Islam & Science: FACTS

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Real Science From
Real (Muslim) Scholars

You asked for it, Allah made it easy for us to give it to you... The real facts about true Islam and Muslim scholars contributions to science throughout history. No longer do you have to accept 'western substitutes' for real science and where it came from. Here is the list we have all been waiting for... Science Islam

1. History of Experimental Physics & Optics - Ibn Al Haytham

The study of experimental physics began with Ibn al-Haytham,[1] a pioneer of modern optics, who introduced the experimental scientific method and used it to drastically transform the understanding of light and vision in his Book of Optics, which has been ranked alongside Isaac Newton's Philosophiae Naturalis Principia Mathematica as one of the most influential books in the history of physics,[2] for initiating a scientific revolution in optics[3] and visual perception.[4]

2. Experimental Scientific Methold - Biruni (precursors to Newton's Law of Motion)

The experimental scientific method was soon introduced into mechanics by Biruni,[5] and early precursors to Newton's laws of motion were discovered by several Muslim scientists.

3. Law of Inertia & Concept of Momentum - Ibn Al Haytham & Avicenna

The law of inertia, known as Newton's first law of motion, and the concept of momentum were discovered by Ibn al-Haytham (Alhacen)[6] and Avicenna.[7][8]

4. Fundamental Law of Classical Mechanics (before Newton's 2nd Law of Motion) - Hibat Allah Abu'l Barakat al-Baghaadi

The proportionality between force and acceleration, considered "the fundamental law of classical mechanics" and foreshadowing Newton's second law of motion, was discovered by Hibat Allah Abu'l-Barakat al-Baghdaadi,[9]

5. Concept of Reaction - Ibn Bajjah (Avempace)

The concept of reaction, foreshadowing Newton's third law of motion, was discovered by Ibn Bajjah (Avempace).[10]

6. Universal Gravitation (before Newton's Law) - Jafar Muhammad ibn Musa Ibn Shakir, Ibn Al Haytam, Al Khazini

Theories foreshadowing Newton's law of universal gravitation were developed by Ja'far Muhammad ibn Mūsā ibn Shākir,[11] Ibn al-Haytham,[12] and al-Khazini.[13]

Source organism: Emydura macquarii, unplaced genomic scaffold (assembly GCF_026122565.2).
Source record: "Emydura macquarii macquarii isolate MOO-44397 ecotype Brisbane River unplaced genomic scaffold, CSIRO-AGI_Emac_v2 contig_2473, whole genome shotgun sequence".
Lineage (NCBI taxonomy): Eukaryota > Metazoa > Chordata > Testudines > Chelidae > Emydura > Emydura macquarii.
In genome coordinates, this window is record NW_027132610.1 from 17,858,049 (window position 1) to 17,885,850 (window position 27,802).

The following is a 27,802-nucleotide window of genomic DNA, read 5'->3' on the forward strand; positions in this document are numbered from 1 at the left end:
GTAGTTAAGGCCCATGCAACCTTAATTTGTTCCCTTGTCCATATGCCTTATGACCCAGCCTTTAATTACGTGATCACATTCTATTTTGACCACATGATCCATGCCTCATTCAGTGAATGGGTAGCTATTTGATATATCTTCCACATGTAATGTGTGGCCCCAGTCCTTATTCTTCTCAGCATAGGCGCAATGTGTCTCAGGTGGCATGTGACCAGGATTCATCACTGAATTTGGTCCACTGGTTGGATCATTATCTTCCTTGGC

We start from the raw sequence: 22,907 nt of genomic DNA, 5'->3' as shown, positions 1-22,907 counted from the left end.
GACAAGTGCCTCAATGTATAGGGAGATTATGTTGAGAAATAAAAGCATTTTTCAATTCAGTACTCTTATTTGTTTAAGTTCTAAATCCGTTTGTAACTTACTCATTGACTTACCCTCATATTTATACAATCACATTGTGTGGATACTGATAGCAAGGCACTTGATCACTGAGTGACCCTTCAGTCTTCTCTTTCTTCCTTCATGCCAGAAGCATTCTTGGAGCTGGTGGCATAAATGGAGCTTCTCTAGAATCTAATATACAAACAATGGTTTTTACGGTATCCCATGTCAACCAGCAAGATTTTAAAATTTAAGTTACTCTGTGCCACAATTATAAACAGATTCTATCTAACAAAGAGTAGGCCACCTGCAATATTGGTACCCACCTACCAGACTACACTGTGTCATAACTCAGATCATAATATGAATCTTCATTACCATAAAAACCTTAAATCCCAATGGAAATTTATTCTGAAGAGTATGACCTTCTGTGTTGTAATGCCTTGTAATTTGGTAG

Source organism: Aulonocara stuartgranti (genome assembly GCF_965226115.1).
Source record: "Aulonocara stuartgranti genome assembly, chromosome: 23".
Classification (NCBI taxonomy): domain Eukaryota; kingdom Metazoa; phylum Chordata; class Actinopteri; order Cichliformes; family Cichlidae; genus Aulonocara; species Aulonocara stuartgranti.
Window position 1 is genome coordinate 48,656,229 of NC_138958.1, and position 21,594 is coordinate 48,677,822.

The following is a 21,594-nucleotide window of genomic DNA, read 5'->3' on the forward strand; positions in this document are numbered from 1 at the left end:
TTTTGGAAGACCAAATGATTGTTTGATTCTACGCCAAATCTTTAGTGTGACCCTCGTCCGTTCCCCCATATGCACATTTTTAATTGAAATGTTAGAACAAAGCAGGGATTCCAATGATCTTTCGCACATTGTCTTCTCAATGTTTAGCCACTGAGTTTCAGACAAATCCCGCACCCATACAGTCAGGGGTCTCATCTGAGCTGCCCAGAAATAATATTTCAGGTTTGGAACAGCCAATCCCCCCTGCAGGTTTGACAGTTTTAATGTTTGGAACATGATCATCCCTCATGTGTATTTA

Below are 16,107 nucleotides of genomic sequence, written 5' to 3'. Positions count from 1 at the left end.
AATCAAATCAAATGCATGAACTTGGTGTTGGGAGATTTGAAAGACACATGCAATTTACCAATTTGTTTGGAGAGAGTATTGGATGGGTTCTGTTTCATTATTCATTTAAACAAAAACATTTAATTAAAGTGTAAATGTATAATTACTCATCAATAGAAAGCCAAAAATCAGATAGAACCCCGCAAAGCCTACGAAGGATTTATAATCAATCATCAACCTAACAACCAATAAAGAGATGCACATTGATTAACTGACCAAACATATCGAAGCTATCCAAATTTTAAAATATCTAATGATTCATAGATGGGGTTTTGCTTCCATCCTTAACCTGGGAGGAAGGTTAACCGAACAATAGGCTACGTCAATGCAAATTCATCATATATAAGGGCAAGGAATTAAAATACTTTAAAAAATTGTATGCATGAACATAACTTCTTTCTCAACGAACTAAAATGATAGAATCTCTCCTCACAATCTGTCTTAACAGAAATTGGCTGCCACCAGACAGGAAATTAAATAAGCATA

7. Acceleration & Concept of Impetus (before Galileo, enriching Aristotle's Physics)- Avicenna & Ibn Bajjah

Galileo Galilei's mathematical treatment of acceleration and his concept of impetus[14] was enriched by the commentaries of Avicenna[15] and Ibn Bajjah to Aristotle's Physics as well as the Neoplatonic tradition of Alexandria, represented by John Philoponus.[16]


1. Rüdiger Thiele (2005). "In Memoriam: Matthias Schramm", Arabic Sciences and Philosophy 15, pp. 329–331. Cambridge University Press.

2. H. Salih, M. Al-Amri, M. El Gomati (2005). "The Miracle of Light", A World of Science 3 (3). UNESCO.

3. Sabra, A. I.; Hogendijk, J. P. (2003), The Enterprise of Science in Islam: New Perspectives, MIT Press, pp. 85–118, ISBN 0262194821, OCLC 237875424

4. Hatfield, Gary (1996), "Was the Scientific Revolution Really a Revolution in Science?", in Ragep, F. J.; Ragep, Sally P.; Livesey, Steven John, Tradition, Transmission, Transformation: Proceedings of Two Conferences on Pre-modern Science held at the University of Oklahoma, Brill Publishers, p. 500, ISBN 9004091262, OCLC 234073624 234096934 19740432 234073624 234096934

5. Mariam Rozhanskaya and I. S. Levinova (1996), "Statics", in Roshdi Rashed, ed., Encyclopedia of the History of Arabic Science, Vol. 2, pp. 614–642 [642]. Routledge, London and New York.

6. Abdus Salam (1984), "Islam and Science". In C. H. Lai (1987), Ideals and Realities: Selected Essays of Abdus Salam, 2nd ed., World Scientific, Singapore, pp. 179–213.

7. Seyyed Hossein Nasr, "The achievements of Ibn Sina in the field of science and his contributions to its philosophy", Islam & Science, December 2003.

8. a b Fernando Espinoza (2005). "An analysis of the historical development of ideas about motion and its implications for teaching", Physics Education 40 (2), p. 141.

9. Seyyed Hossein Nasr, "Islamic Conception Of Intellectual Life", in Philip P. Wiener (ed.), Dictionary of the History of Ideas, Vol. 2, p. 65, Charles Scribner's Sons, New York, 1973–1974.

10. Shlomo Pines (1970), Abu'l-Barakāt al-Baghdādī, Hibat Allah, 1, New York: Charles Scribner's Sons, pp. 26–28, ISBN 0684101149
(cf. Abel B. Franco (October 2003). "Avempace, Projectile Motion, and Impetus Theory", Journal of the History of Ideas 64 (4), pp. 521–546 [528].)

11. Shlomo Pines (1964), "La dynamique d’Ibn Bajja", in Mélanges Alexandre Koyré, I, 442–468 [462, 468], Paris.
(cf. Abel B. Franco (October 2003). "Avempace, Projectile Motion, and Impetus Theory", Journal of the History of Ideas 64 (4), pp. 521–546 [543].)

12. Robert Briffault (1938). The Making of Humanity, p. 191.

13. Nader El-Bizri (2006), "Ibn al-Haytham or Alhazen", in Josef W. Meri (2006), Medieval Islamic Civilization: An Encyclopaedia, Vol. II, pp. 343–345, Routledge, New York, London.

14. Mariam Rozhanskaya and I. S. Levinova (1996), "Statics", in Roshdi Rashed, ed., Encyclopaedia of the History of Arabic Science, Vol. 2, p. 622. London and New York: Routledge.

15. Galileo Galilei, Two New Sciences, trans. Stillman Drake, (Madison: Univ. of Wisconsin Pr., 1974), pp. 217, 225, 296–7.

16. Ernest A. Moody (1951). "Galileo and Avempace: The Dynamics of the Leaning Tower Experiment (I)", Journal of the History of Ideas 12 (2), pp. 163–193 (192f.)

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#1 sister 2011-09-20 16:27
Alhamdulillah for being a muslim¬hing else ever Ameen

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